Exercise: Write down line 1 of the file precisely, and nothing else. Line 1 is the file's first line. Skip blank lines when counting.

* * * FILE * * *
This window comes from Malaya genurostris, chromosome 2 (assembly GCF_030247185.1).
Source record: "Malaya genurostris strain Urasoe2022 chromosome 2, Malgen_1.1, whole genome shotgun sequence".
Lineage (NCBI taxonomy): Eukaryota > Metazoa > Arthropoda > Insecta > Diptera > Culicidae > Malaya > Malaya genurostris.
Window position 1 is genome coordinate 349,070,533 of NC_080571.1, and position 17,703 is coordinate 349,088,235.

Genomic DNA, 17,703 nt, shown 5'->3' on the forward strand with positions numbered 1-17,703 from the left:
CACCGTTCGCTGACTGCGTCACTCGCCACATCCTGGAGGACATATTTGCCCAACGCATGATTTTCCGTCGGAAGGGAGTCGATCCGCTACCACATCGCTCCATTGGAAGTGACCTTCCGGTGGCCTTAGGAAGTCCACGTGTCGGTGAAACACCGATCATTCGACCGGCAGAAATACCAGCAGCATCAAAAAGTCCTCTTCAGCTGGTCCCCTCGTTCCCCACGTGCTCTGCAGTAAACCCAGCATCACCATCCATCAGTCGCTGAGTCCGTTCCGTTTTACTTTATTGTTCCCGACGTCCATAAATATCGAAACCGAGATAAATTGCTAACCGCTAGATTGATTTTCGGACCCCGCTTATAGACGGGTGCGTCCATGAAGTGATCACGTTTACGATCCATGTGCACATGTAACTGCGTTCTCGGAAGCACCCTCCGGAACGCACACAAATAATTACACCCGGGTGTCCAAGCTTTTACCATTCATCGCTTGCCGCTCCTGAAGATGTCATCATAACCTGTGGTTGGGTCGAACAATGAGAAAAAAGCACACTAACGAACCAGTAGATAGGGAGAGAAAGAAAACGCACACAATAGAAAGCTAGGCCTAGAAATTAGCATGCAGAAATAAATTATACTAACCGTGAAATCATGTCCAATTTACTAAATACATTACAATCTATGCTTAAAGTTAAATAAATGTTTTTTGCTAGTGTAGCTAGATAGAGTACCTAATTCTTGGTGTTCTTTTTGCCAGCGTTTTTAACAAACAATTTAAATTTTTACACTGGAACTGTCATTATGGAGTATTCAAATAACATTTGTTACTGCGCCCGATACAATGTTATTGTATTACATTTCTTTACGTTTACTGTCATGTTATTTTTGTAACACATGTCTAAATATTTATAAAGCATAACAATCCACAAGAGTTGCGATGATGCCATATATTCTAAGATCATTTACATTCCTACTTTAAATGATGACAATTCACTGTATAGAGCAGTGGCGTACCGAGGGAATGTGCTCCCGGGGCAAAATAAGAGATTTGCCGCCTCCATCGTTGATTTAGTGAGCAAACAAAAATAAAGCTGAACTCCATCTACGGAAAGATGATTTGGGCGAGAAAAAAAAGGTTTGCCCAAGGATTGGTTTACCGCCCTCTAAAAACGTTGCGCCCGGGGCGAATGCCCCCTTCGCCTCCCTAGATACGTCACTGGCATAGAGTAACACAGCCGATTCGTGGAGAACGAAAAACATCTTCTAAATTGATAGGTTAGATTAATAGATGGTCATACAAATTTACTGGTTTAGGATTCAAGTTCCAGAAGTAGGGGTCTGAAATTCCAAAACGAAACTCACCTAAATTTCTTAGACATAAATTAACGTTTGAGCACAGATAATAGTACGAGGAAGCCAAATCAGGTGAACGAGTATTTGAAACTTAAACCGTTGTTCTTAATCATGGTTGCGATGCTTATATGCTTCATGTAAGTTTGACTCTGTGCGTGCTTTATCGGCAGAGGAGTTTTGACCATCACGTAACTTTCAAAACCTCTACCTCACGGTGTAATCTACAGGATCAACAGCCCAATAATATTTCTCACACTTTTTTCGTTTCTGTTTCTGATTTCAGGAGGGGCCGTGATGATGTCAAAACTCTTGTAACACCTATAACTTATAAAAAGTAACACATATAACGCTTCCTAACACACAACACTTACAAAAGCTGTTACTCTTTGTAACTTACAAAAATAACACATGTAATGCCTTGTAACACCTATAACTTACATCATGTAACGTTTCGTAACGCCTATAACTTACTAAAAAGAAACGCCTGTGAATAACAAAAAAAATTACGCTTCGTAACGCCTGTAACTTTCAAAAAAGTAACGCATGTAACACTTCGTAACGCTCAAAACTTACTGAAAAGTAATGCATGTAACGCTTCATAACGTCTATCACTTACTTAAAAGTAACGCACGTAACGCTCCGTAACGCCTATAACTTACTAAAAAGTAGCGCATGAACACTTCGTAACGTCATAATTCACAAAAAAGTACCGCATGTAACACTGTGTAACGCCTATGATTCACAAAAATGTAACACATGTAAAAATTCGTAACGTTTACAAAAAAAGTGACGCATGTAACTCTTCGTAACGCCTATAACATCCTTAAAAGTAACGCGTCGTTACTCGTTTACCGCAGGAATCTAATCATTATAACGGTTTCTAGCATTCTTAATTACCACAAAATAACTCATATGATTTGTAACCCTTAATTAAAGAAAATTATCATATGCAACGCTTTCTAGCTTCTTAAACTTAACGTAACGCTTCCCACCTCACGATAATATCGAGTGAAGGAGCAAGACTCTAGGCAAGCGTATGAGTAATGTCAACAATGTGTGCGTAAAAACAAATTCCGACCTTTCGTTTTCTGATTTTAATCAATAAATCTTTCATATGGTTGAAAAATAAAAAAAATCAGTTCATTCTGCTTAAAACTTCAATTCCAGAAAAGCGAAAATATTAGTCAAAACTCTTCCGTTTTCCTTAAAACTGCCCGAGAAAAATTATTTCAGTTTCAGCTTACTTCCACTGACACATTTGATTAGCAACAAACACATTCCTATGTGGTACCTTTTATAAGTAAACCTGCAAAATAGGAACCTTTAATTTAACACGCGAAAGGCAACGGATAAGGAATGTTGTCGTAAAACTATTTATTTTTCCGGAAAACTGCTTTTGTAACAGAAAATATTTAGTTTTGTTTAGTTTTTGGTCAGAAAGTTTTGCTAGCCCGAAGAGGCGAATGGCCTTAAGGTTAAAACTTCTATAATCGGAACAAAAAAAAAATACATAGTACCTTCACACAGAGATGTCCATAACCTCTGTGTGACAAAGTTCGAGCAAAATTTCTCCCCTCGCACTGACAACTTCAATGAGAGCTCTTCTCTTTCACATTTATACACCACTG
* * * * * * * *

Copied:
This window comes from Malaya genurostris, chromosome 2 (assembly GCF_030247185.1).